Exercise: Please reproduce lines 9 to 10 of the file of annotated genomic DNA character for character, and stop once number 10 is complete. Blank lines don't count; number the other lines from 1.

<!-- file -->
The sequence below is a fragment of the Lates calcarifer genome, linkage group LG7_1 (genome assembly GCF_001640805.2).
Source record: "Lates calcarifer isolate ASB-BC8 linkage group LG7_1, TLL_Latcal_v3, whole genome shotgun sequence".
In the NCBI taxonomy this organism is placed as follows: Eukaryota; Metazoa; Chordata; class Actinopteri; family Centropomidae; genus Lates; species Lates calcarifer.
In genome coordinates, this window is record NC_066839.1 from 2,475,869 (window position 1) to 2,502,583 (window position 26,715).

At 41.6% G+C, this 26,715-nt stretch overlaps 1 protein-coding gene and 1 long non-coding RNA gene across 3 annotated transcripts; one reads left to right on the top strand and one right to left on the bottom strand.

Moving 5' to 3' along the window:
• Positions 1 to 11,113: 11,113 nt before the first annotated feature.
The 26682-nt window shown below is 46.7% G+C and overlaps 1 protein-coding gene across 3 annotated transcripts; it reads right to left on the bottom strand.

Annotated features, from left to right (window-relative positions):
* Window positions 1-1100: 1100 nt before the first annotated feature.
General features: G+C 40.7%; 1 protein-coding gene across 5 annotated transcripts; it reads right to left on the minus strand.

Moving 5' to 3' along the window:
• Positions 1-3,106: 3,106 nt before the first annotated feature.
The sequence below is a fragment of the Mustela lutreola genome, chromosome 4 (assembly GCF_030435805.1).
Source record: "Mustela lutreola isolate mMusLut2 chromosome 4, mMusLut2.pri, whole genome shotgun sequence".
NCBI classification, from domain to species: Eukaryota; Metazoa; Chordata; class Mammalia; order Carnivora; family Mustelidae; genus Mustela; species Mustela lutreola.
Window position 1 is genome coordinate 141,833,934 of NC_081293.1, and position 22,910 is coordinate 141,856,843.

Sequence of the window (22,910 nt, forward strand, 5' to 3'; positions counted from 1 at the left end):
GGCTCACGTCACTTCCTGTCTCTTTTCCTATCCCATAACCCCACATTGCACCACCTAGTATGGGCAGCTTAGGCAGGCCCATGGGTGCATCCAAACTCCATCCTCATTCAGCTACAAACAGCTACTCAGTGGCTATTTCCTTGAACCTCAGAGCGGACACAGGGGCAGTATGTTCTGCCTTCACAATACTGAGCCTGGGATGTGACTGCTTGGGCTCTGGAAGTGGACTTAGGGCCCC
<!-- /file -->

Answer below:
Annotated features, from left to right (window-relative positions):
* Window positions 1-1100: 1100 nt before the first annotated feature.